Earth scientists from around the world will gather June 27 in Oak Ridge to explore how the deepest structures of the Earth’s crust affect the surface geology of the planet and how the crust of today formed over the course of four billion years.
The University of Tennessee Science Alliance and the International Basement Tectonics Association are jointly sponsoring the four-day conference, which is expected to bring about 100 scientists from 12 countries to the Pollard Technical Conference Center in Oak Ridge.
“What should come out of this conference is a better understanding of the way continents are put together and the relationships between continental and ocean crusts and the mantle that lies under them,” said Dr. Robert D. Hatcher Jr. “The more we know, the better we can understand how mineral deposits and oil and gas form.”
Hatcher, a UT distinguished scientist and professor in tectonics and structural geology, is a primary planner and host of the event. The central issue of the conference will be whether the processes that formed the early crust are different from the processes at work today, Hatcher said.
“When the early crust was formed, the planet was much hotter than it is today,” he said. “Crust-forming processes may have been different because of the greater amount of heat available. The compositions of the atmosphere and oceans were different, and many of today’s most abundant rock types were not very common on the Earth four billion years ago.”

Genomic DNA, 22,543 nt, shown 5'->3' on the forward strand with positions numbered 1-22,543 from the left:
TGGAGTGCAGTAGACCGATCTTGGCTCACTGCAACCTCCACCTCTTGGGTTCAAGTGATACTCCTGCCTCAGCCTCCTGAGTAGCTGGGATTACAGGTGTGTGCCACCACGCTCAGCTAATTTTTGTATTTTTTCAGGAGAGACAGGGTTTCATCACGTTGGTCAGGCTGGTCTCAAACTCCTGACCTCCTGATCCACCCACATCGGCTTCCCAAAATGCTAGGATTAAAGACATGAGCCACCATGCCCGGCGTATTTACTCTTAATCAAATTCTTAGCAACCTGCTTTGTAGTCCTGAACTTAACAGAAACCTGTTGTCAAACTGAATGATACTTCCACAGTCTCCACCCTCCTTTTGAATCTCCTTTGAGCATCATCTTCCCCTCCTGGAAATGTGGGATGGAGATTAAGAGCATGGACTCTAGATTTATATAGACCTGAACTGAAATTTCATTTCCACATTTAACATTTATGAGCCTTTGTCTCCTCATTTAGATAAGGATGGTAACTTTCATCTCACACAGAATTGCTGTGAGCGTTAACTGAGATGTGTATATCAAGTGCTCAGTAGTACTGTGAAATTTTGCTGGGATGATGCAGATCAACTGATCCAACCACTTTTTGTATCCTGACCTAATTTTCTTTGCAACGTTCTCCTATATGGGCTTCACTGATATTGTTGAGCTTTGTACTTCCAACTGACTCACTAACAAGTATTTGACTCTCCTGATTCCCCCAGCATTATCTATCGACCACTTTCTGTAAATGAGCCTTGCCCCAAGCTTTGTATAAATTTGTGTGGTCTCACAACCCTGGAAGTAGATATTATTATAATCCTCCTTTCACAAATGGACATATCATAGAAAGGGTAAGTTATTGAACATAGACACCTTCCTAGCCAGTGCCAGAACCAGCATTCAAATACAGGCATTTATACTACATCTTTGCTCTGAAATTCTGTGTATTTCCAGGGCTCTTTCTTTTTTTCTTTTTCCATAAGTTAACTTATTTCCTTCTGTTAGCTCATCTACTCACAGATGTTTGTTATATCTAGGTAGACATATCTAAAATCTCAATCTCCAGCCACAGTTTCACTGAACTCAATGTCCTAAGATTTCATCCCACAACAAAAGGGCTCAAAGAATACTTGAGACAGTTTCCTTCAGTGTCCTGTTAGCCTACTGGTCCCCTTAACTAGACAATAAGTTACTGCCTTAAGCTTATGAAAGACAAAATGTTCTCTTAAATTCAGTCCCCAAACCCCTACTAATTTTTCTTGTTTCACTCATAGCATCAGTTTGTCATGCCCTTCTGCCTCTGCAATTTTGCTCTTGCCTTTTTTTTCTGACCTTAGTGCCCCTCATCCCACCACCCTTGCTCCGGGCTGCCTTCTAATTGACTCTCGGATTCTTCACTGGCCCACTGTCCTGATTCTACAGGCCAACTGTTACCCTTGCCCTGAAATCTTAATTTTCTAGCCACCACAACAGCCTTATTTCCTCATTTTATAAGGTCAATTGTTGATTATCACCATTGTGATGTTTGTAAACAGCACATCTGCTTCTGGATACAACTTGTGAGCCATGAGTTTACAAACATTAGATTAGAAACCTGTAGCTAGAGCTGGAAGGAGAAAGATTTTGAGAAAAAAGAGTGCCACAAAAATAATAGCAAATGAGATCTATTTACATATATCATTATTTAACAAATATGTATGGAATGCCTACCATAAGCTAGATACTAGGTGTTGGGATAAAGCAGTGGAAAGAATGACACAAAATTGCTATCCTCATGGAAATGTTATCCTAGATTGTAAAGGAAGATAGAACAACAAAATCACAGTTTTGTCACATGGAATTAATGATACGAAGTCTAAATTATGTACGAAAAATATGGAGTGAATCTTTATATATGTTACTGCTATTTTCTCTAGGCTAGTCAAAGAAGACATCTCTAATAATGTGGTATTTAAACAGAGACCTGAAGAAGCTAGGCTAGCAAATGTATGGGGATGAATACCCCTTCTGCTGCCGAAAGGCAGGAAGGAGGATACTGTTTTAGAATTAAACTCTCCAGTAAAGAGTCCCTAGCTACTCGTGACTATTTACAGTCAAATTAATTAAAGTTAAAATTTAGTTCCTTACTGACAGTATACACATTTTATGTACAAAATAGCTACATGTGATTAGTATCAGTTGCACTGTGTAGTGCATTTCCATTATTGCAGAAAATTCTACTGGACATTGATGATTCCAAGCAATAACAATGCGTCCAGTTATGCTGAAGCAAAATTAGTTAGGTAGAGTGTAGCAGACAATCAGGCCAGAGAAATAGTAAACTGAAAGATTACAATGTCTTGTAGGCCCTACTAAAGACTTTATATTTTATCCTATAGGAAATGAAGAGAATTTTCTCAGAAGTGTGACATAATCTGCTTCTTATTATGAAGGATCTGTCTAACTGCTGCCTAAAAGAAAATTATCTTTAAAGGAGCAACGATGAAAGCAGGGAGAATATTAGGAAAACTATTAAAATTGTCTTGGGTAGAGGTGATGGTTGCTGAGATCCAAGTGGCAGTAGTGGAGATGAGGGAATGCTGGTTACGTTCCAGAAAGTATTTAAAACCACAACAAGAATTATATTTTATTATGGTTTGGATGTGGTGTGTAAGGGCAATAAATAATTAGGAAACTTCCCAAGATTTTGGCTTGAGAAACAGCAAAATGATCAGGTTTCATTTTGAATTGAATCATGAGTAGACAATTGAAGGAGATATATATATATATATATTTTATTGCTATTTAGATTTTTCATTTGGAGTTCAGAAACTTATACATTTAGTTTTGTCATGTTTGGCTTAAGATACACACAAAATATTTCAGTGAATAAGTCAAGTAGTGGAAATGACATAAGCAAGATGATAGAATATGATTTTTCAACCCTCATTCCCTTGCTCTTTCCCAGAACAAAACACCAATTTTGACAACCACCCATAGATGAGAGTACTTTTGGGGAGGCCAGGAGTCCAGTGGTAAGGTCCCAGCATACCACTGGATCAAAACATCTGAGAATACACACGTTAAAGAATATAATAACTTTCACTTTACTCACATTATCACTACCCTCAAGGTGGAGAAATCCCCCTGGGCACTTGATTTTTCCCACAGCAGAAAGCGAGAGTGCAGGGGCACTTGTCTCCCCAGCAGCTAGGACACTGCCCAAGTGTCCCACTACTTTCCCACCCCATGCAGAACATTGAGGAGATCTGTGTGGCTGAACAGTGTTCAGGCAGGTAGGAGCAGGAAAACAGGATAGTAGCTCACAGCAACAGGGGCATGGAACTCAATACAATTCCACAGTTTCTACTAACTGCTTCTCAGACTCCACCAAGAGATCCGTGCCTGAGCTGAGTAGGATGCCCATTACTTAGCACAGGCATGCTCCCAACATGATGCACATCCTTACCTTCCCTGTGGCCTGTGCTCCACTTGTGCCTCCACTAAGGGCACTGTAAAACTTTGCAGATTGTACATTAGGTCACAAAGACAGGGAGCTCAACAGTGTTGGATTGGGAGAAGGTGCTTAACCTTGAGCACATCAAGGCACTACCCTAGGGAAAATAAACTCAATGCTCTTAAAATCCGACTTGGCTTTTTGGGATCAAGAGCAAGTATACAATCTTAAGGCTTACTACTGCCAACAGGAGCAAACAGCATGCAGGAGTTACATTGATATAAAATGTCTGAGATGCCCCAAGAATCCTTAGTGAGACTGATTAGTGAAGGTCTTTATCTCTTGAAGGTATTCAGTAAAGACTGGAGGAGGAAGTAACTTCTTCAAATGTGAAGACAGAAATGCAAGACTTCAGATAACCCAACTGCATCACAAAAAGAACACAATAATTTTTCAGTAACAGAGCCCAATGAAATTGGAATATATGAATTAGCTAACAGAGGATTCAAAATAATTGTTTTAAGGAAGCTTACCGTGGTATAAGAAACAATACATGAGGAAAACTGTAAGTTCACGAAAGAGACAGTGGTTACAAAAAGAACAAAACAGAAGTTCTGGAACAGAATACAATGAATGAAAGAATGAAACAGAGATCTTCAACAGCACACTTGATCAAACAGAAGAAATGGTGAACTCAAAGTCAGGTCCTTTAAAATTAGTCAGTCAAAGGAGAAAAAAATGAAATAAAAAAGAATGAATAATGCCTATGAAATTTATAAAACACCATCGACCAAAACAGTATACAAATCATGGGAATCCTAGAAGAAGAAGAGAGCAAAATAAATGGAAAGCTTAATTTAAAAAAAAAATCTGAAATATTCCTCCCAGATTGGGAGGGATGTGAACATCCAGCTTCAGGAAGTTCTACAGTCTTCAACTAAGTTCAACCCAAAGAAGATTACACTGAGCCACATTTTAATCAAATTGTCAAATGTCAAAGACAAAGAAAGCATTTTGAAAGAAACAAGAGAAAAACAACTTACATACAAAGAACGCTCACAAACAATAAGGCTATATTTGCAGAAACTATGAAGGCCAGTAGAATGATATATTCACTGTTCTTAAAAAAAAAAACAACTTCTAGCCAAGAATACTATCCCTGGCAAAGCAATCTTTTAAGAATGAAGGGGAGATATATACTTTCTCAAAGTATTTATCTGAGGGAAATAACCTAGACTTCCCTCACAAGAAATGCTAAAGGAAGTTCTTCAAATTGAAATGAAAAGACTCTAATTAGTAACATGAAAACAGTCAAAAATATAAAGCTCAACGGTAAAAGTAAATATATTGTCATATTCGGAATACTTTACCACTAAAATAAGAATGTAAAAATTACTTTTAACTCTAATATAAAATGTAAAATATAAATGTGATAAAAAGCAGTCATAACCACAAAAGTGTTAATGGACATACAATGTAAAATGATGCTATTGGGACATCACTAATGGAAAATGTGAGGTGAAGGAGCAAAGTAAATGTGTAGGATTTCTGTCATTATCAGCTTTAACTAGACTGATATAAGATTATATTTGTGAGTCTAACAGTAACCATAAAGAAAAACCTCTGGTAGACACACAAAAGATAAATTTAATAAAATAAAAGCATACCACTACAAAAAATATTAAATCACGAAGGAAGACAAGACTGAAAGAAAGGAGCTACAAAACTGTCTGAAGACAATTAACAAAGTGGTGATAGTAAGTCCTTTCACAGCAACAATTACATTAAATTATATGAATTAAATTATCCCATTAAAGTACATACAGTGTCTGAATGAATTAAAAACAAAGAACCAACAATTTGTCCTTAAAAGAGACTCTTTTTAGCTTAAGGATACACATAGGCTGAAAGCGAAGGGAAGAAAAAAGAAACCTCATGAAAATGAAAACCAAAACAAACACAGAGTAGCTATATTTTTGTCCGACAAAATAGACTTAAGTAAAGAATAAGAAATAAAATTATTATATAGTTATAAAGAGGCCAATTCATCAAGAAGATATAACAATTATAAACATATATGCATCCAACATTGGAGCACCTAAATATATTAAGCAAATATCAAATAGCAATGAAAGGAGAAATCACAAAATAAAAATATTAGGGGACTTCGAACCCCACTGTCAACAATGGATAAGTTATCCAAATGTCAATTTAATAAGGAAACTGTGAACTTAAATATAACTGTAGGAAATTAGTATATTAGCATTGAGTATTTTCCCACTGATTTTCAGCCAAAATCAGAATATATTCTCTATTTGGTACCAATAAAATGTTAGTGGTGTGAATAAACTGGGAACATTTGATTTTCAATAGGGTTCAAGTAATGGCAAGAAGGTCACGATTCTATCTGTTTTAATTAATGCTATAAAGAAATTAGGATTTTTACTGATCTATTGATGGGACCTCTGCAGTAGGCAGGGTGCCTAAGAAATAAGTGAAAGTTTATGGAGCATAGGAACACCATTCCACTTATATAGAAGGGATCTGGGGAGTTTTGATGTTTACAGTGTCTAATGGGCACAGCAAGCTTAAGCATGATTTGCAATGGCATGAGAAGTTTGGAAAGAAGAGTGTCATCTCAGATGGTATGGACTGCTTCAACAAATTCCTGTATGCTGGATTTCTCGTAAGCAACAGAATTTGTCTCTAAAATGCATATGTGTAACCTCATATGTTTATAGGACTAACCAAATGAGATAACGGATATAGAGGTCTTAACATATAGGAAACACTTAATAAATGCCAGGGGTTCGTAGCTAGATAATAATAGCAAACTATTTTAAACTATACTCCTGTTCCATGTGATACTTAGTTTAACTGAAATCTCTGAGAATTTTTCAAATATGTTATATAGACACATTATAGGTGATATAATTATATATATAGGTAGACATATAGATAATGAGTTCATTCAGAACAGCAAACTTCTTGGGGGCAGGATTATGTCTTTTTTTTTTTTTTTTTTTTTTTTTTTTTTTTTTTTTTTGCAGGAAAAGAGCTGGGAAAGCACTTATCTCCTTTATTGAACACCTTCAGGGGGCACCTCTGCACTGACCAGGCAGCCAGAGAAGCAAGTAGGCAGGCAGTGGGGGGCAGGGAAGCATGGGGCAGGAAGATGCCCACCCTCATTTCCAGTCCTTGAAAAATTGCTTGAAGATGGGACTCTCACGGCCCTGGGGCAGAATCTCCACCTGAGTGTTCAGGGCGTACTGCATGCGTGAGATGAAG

A day-long field trip to examine East Tennessee geology is planned. At the end of the conference, Hatcher and several other geologists will lead a five-day field trip from Knoxville to Columbia, S.C., to allow scientists to examine the kinds of crust that formed in the Appalachians some 500 to 270 million years ago.
Other sponsors of the conference, the group’s 17th since 1974, are the Geological Society of America, the American Geological Institute, the American Geophysical Union and the American Association of Petroleum Geologists, with partial financial support from the National Science Foundation and the U.S. Geological Survey.